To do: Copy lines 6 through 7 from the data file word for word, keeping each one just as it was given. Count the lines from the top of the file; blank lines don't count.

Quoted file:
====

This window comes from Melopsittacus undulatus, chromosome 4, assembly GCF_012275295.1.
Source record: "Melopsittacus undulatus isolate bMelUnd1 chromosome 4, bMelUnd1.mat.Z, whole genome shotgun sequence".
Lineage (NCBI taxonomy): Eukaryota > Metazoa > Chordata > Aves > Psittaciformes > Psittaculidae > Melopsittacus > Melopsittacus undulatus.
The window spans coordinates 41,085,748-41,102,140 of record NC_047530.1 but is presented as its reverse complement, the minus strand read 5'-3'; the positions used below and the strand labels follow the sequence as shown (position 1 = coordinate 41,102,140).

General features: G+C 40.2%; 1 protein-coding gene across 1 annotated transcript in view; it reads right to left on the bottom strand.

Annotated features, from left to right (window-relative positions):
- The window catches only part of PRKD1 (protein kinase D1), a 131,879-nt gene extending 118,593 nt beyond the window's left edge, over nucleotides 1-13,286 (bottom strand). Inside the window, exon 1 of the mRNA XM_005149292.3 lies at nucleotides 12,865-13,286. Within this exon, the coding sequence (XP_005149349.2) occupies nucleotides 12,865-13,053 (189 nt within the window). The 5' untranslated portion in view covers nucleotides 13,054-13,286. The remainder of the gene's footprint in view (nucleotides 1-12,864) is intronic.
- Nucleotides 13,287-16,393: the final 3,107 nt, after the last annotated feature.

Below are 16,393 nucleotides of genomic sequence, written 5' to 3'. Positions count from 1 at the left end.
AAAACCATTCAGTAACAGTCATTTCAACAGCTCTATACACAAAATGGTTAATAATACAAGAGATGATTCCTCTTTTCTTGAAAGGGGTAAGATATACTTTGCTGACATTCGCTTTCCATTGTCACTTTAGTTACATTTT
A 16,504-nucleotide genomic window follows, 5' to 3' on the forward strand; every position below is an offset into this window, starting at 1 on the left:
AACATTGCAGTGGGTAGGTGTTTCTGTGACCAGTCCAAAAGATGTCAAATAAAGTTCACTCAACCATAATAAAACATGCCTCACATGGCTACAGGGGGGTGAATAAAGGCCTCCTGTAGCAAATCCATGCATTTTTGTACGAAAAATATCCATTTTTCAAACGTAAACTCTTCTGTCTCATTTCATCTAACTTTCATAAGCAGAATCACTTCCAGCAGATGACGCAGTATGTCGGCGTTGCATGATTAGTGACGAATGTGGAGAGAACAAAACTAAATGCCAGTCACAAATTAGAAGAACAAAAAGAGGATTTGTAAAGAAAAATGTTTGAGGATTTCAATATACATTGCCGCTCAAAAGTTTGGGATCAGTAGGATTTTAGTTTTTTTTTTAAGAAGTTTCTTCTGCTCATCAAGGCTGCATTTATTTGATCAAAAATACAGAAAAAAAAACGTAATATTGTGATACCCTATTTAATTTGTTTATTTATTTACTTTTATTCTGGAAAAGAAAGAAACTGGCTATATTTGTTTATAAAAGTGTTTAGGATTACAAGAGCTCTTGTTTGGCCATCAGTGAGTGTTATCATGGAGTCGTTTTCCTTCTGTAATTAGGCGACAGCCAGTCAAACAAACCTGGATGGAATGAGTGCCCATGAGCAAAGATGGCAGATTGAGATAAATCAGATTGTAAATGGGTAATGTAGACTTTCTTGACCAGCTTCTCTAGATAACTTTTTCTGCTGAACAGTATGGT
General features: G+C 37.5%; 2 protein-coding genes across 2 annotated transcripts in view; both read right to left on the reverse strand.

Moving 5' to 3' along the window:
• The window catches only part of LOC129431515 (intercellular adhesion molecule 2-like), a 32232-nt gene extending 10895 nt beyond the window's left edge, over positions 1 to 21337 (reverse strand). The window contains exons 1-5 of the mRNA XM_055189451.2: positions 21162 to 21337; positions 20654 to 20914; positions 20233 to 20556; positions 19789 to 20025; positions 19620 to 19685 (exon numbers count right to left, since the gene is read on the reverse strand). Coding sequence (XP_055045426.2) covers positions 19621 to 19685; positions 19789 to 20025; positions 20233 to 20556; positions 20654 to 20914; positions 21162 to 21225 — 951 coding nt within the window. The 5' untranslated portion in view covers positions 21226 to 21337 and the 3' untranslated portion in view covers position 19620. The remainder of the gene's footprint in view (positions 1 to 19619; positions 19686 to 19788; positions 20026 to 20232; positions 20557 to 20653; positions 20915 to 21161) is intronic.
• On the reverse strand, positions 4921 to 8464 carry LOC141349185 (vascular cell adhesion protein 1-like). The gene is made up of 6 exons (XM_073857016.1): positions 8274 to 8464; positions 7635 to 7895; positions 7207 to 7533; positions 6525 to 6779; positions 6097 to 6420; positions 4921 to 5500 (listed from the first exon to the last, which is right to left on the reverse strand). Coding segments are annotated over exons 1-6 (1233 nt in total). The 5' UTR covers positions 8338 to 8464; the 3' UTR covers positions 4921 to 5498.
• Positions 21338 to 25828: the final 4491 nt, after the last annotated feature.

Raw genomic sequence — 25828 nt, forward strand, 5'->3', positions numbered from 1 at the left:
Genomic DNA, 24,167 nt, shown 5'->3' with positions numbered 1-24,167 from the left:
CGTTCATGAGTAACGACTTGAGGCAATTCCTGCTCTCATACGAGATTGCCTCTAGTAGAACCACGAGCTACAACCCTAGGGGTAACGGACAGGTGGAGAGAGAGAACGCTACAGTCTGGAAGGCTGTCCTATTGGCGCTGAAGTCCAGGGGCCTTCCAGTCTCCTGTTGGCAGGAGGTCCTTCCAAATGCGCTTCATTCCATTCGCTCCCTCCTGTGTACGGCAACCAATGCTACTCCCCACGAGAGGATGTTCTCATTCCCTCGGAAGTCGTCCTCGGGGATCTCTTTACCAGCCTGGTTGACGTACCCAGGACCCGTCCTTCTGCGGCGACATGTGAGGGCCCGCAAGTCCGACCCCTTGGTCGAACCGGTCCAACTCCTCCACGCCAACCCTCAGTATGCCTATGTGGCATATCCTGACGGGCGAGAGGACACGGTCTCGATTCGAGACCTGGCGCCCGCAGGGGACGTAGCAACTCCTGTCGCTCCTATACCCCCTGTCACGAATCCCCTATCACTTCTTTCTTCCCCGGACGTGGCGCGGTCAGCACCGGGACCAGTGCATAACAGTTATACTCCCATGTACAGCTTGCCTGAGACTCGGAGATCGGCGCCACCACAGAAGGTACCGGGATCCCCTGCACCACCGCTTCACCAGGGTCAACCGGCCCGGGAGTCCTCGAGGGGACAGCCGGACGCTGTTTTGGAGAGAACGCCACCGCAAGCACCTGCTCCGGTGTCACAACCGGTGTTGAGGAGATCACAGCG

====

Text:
Annotated features, from left to right (window-relative positions):
- The window catches only part of PRKD1 (protein kinase D1), a 131,879-nt gene extending 118,593 nt beyond the window's left edge, over nucleotides 1-13,286 (bottom strand). Inside the window, exon 1 of the mRNA XM_005149292.3 lies at nucleotides 12,865-13,286. Within this exon, the coding sequence (XP_005149349.2) occupies nucleotides 12,865-13,053 (189 nt within the window). The 5' untranslated portion in view covers nucleotides 13,054-13,286. The remainder of the gene's footprint in view (nucleotides 1-12,864) is intronic.